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Photo of persons hand on a single silicon wafer
Photo by Reidar Hahn, Fermilab


Accelerator-powered ion implantation proves key to advances in integrated circuits.

Particle accelerators earned an important place on the semiconductor assembly line decades ago, and today their role in silicon wafer manufacturing processes continues to grow in complexity and scope.

As a silicon wafer makes its way down the assembly line, it may pass through dozens of particle beams produced by accelerators in a process known as ion implantation. Born out of the national labs, this process embeds fast-moving particles in the wafer at specific locations, depths and concentrations, permanently changing the semiconductor's electrical qualities by selectively creating an abundance of electrons or electron vacancies at specific locations.

These electron-rich or electron-depleted areas, in combination with other transistor components affixed to the regions, work like rivers of charge to guide electrons around a semiconductor in precisely controlled ways.

Advances in ion implantation have helped manufacturers to pack more transitors into an integrated circuit, revolutionizing computing speed and power and reducing room-sized machines to pocket-sized devices.

"Ion implantation is an absolutely necessary technology in the way we build devices, and its use has been growing," says Larry Larson, an engineering professor at Texas State University at San Marcos who previously worked for National Semiconductor, a Silicon Valley-based chip manufacturing firm acquired by Texas Instruments in 2011. "Every time a factory is built, they need some number of ion-implantation machines in the factory, and the number of machines per factory has grown over the years."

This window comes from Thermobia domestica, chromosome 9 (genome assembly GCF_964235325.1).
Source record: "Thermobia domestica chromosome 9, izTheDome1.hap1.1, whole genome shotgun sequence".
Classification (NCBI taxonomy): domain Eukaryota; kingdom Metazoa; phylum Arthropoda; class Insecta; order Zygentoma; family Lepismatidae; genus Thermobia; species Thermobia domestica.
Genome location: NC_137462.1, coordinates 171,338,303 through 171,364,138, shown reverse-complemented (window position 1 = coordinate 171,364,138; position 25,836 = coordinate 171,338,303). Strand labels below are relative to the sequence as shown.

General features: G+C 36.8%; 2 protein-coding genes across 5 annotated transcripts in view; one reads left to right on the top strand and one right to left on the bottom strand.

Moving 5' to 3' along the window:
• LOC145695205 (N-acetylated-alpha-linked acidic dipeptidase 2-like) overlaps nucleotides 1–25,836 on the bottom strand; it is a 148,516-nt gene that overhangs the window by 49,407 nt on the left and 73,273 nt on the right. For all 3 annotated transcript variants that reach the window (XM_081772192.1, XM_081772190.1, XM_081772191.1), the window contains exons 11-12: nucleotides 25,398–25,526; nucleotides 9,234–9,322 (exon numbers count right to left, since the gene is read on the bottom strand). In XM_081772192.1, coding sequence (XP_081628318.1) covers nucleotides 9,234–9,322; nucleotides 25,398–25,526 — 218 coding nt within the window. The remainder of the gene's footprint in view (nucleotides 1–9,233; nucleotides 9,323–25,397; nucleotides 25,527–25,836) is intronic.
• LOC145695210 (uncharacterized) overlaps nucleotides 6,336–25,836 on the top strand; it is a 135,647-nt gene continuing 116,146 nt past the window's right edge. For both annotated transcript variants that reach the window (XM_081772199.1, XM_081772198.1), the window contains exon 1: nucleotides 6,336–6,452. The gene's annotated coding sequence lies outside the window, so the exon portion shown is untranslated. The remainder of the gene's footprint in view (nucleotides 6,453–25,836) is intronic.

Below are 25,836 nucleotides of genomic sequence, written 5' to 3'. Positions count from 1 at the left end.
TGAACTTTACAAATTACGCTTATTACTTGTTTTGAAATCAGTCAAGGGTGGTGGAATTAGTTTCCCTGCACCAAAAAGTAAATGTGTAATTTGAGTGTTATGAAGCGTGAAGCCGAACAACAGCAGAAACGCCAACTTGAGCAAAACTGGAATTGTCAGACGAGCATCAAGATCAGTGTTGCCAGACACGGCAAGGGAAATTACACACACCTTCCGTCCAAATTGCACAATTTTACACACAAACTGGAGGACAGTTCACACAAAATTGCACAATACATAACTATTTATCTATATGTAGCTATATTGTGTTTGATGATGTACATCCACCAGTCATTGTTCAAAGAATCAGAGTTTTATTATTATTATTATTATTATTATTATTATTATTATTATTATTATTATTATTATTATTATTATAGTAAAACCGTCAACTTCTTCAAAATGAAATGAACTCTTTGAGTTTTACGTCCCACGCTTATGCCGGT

Today there are an estimated 12,000 ion-implantation accelerators operating worldwide and an average of 300 new ones are purchased each year, with the lion's share purchased by the semiconductor industry.

To meet manufacturing demands, the implanting processes become incrementally more exacting and elaborate each year, with researchers fine-tuning the number of particle beams a single wafer encounters and the angle at which each beam hits the wafer. The speed of the implantation process is also ramping up to meet manufacturing demand; today, the quickest implanters can process about 300 wafers an hour.

Alexander Wu Chao, a professor at SLAC National Accelerator Laboratory and editor of the journal Reviews of Accelerator Science and Technology, says that ion-implantation accelerators are essential to today’s—and tomorrow’s—advanced electronics.

"They are becoming much more sophisticated and much more precise as required by modern semiconductors," he says. While ion implantation is often used to treat flat semiconductor surfaces, there are also applications that require implantation on the sides of raised, gridded surfaces, which pose far more challenges in achieving uniform doping.

Accelerator advances in the semiconductor industry have contributed to the exponential growth of computing technology, Chao continues, saying that he expects "a continuing evolution of accelerator technology to meet the increasing demands in the years to come."

Above: A single silicon wafer, like the one seen here, is typically bombarded with ions of several different elements. Boron, arsenic and phosphorous are among the elements most commonly used in the semiconductor industry.